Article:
On Thursday, December 1, 2005, I was watching C.S.I. at 9:30 P.M. (PST) on CBS (channel 5 in the San Francisco Bay Area) when it was interrupted by a California First Five commercial. It depicted what looked to be a young man running away from the police after committing a crime. He eventually entered an auditorium and put on a cap and gown -- turns out he was only running because he was late for his graduation. The narrator of the ad implied that the only reason this young man was graduating and not in prison -- was because he attended preschool. The narrator also said studies show that kids who go to preschool do better in life.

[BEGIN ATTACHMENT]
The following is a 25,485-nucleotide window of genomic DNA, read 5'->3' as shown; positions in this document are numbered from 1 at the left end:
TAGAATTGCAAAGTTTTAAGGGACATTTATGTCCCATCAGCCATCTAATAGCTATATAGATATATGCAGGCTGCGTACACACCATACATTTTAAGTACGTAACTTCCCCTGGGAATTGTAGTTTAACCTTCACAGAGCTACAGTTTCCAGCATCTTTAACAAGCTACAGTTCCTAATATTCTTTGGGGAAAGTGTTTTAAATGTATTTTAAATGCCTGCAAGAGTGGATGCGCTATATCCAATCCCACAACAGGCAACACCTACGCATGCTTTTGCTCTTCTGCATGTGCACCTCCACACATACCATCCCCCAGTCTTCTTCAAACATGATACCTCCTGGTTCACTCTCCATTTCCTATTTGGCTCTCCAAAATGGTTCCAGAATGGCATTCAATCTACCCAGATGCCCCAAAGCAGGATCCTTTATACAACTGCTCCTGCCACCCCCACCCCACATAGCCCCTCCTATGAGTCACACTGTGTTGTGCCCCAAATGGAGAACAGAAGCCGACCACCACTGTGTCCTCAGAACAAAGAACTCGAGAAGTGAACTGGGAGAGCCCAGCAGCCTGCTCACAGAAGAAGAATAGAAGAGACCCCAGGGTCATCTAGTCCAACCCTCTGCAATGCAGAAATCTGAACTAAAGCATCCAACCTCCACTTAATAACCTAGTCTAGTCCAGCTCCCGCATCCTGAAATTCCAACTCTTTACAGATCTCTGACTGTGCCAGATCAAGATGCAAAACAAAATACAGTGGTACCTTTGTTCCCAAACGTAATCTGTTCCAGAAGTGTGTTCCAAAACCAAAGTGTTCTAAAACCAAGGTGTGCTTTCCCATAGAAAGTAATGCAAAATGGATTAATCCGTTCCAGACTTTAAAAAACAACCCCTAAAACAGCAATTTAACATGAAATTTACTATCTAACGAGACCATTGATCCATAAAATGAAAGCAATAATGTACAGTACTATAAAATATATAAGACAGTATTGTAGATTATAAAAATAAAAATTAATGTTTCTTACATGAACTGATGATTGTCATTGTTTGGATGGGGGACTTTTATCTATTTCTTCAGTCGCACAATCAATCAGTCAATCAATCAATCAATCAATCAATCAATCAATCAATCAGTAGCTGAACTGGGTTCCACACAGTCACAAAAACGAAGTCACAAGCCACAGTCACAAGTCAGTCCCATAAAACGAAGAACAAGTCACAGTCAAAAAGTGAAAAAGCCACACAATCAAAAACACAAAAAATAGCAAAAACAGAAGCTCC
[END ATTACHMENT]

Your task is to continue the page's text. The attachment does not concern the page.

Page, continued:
I find this ad incredibly offensive and erroneous. The "studies" you refer to that indicate attending preschool will lower crime rates only apply to severely disadvantaged, critically poor, at-risk children who do not have a safe home, enough food to eat, or a dependable, caring adult to interact with them (less than 20% of the total preschool population). To make the leap from that data to a generalization that ALL children who attend preschool are less likely to commit crime is not only irresponsible -- it's false advertising.
While the studies show that disadvantaged kids in *specialized* preschool programs transition more easily into regular elementary school, they also show that the benefits dissipate after 2 years of regular public schooling.